There is a precarious flame of radicalization aglow in the Middle East and unless it is capped quickly, it could flash over into greater extremism engulfing the entire region in wider conflict.
Revealed by the Arab Spring, stoked by authoritarian regimes, repelled by armies, rekindled by Bashar al Assad's war upon his people, glorified by the call to Jihad by some clerics, attracted by astounding gains by the ISIL and the declaration of a Caliphate in territories of Syria and Iraq and catalyzed by revenge killings and attacks between Israelis and Palestinians; this flame is unpredictable.
High unemployment among young men from Gaza to Cairo, along with the systems of affairs that have transgressed in the Middle East in the past couple years, have contributed to a ripe fertile host for radicalization. Gains and losses from the Arab Spring, the Syrian civil war, the take over by the Egyptian army, the outlawing of the Muslim Brotherhood, the rise of ISIL, conflicts of the branches of Islam and the ongoing revenge killing incidents between Israelis, Palestinians and Hamas, are all adding fuel to a flame of unknown destiny.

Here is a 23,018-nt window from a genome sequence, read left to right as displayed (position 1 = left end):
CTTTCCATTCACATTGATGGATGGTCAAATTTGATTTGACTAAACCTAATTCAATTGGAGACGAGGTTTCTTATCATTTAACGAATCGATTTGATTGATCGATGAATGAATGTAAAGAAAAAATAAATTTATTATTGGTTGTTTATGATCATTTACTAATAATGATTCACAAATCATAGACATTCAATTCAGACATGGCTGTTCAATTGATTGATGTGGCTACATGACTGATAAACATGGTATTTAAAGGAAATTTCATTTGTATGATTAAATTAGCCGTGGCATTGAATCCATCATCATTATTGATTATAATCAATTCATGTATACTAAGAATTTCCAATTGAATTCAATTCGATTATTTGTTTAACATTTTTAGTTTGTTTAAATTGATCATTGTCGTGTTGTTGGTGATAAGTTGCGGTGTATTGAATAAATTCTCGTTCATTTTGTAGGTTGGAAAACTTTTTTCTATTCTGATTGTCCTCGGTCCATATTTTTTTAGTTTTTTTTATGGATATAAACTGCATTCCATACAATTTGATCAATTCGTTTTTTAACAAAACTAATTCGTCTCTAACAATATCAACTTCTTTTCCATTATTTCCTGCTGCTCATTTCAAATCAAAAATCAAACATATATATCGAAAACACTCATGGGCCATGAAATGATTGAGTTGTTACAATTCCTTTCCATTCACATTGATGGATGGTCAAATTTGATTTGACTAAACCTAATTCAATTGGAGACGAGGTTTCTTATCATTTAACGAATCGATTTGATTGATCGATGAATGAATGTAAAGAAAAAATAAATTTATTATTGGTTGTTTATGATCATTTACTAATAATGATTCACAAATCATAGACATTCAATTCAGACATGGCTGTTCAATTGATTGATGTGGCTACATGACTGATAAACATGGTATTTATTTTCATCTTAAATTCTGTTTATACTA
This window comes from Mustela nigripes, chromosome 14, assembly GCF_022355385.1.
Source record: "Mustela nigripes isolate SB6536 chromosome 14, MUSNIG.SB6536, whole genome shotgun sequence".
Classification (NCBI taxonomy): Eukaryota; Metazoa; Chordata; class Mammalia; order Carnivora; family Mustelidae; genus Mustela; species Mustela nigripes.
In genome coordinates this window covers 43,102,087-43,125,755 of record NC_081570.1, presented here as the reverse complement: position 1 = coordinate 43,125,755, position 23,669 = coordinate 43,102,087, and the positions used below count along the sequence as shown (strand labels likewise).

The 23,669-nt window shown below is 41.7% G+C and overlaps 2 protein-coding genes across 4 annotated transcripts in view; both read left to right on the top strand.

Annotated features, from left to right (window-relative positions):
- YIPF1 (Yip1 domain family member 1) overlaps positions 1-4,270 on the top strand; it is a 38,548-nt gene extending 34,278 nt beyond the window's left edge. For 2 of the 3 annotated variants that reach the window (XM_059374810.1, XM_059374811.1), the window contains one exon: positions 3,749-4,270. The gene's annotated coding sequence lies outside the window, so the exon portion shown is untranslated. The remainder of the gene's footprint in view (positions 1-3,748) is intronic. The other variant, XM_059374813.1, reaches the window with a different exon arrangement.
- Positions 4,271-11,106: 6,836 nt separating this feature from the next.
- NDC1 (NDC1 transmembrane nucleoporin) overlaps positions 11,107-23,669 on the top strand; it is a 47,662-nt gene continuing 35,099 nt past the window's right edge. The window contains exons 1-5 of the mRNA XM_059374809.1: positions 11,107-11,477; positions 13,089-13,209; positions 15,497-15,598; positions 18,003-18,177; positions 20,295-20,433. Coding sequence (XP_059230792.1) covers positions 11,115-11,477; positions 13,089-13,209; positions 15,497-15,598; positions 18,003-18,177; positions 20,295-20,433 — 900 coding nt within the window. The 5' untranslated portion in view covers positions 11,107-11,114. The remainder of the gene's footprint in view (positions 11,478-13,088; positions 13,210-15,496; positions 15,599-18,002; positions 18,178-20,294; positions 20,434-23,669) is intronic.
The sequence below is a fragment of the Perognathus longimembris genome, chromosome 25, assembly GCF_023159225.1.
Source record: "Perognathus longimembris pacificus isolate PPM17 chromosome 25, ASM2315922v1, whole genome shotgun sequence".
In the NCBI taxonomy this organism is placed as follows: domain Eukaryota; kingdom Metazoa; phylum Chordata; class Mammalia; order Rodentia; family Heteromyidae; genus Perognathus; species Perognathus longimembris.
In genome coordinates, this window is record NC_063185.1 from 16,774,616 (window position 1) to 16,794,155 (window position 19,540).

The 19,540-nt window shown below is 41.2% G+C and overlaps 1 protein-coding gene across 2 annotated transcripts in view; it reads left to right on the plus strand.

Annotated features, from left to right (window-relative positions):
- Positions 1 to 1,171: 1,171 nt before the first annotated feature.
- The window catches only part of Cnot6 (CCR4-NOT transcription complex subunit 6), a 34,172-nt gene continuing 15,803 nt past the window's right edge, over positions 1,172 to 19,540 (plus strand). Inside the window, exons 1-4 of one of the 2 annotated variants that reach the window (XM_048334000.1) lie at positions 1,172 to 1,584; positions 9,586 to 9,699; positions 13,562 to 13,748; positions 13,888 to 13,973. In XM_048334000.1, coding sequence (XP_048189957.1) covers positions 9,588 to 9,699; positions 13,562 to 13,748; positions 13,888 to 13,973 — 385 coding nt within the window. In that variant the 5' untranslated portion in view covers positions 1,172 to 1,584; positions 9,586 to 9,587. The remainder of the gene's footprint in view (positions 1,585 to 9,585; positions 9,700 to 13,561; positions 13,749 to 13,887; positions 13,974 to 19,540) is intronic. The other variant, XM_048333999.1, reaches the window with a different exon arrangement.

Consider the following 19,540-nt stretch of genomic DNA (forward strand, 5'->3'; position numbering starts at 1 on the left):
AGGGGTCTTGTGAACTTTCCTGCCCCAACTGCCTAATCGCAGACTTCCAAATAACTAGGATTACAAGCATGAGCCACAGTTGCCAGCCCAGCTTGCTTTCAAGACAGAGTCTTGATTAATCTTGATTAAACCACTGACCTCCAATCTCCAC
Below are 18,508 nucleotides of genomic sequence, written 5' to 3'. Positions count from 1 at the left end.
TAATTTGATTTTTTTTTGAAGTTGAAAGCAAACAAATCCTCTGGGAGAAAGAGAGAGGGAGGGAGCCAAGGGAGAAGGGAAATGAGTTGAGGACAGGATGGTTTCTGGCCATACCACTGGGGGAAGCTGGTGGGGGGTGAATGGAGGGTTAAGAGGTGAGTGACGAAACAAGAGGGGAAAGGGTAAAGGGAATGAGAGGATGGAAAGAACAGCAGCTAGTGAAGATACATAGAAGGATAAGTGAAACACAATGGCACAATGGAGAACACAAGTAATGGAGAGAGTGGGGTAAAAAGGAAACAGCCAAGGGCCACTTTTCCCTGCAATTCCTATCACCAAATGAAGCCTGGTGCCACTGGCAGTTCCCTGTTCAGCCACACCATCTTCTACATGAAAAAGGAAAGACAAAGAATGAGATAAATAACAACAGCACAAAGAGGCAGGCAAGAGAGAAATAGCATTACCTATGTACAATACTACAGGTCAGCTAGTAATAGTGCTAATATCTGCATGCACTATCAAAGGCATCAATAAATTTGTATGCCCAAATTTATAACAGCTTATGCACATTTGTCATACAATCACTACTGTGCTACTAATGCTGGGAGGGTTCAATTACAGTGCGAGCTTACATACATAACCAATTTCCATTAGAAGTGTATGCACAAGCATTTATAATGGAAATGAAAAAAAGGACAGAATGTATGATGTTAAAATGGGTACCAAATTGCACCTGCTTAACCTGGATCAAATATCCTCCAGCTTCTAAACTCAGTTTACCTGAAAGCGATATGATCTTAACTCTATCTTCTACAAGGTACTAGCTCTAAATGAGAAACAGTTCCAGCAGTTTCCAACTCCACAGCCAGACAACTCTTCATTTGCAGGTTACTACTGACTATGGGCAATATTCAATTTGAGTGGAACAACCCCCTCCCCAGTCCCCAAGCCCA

For peace to reign, contributing parties to conflicts in the Middle East must de-escalate tensions through immediate cease-fires and enter into dialogues to settle differences and concerns.